- If you’re only going to click only one link this week, make it this one: Ben Lindbergh researched the transaction tree for every 40-man roster player in baseball and figured out which one dates back the longest for each team. So, as an example, the Yankees got Nick Swisher for Wilson Betemit, got Betemit for Scott Proctor, got Proctor for Robin Ventura, got Ventura for David Justice, got Justice for Jake Westbrook, got Westbrook for Hideki Irabu, and got Irabu for Ruben Rivera. Make sure you check it out.
- Brian MacPherson spoke to several executives about the importance of makeup, particularly for young players who may initially struggle in MLB. “How they handle it, truly, is how they handle adversity. If you’re good, it’s hard. If, mentally, you can’t handle the failure, that speaks volumes about you needing more time. If you struggle mentally, it’s going to carry over to some part of your game and you’re not going to produce,” said Marlins GM Dan Jennings. “You hope you can see that failure down below, and see how they handle it at Double-A or Triple-A. But at the big-league level, it’s a production league, and you’re always gauging and trying to read that, your time to allow that to allow that to go is really predicated on, No. 1, are you willing to commit for ‘X’ number of at-bats or ‘X’ number of games, and No. 2, is it affecting you in the standings?”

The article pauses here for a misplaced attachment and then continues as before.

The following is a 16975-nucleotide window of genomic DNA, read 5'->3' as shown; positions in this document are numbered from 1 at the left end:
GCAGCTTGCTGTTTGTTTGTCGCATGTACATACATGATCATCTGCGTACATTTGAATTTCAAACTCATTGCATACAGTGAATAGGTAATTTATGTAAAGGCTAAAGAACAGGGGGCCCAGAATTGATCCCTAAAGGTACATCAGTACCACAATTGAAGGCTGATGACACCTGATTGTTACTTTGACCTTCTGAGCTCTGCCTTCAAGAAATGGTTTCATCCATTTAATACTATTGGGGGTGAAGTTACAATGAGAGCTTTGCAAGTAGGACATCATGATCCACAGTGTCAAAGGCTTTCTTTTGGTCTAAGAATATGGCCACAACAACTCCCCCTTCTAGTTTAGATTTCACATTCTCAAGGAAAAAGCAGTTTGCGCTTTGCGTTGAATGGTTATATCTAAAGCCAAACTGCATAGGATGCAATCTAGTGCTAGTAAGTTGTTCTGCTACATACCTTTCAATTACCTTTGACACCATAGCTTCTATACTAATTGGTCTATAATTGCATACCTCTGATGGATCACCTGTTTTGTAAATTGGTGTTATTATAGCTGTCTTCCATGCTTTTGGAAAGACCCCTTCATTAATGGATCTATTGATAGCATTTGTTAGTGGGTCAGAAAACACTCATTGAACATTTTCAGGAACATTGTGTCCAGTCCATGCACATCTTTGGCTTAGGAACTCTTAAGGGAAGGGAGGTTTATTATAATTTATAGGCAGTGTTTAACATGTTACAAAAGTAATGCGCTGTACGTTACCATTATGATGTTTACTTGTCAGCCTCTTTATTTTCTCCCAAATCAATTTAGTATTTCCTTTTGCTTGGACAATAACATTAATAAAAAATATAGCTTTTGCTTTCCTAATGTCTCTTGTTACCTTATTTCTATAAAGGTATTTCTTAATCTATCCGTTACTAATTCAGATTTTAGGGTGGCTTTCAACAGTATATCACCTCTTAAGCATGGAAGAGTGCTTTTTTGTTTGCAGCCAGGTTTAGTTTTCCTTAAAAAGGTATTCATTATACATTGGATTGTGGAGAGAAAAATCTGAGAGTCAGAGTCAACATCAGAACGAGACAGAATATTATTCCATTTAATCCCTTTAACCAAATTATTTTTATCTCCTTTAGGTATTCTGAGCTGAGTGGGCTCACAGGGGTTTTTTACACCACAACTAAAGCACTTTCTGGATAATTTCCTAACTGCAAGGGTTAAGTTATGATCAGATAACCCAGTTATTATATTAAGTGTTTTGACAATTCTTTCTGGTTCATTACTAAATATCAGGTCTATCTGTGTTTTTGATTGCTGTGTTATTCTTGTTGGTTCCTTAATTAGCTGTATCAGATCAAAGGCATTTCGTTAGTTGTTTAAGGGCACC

- In a related piece, Kiley McDaniel mused about the importance of failure in the minor leagues for top prospects. Learning how to cope with failure for the first time at the MLB level ain’t easy. It’s a positive thing in a player’s development for them to hit the skids at some point in the minors so they can learn how to adjust — physically and mentally — and get back on track.
- Russell Carlton wrote about three people who explain where baseball is right now. One is Hank Conger, who represents the emphasis teams are placing on pitch-framing. Another is Michael Cuddyer, who represents the wonkiness of the qualifying offer system. And the last is Gabe Kapler, who represents what may be market inefficiencies in the front office.
- And finally, Kevin Ruprecht attempted to use PitchFX data to measure the quality of a hitter’s contact. There’s some scary math in there, but it’s interesting stuff. There’s a significant increase in production when a fly ball is hit more than 310 feet — balls hit 310 feet went for a .151 AVG and a .398 SLG from 2012-14 while balls hit 311 feet went for a .197 AVG and a .505 SLG.
Friday: Here is your open thread for the night. The Islanders, Nets, and Devils are all playing — the Rangers were postponed because of the snow in Buffalo — plus there’s college basketball happening somewhere. Talk about those games or anything else right here.
Saturday: This is your open thread once again. All of the local hockey and basketball teams are playing except the Rangers, and there’s college basketball and football on as well. Anything goes here. Talk about whatever.
Sunday: Here’s your open thread one final time. The (hockey) Rangers are playing and the late NFL game is the Cowboys and Giants. You know what to do by now, so keep doing it here.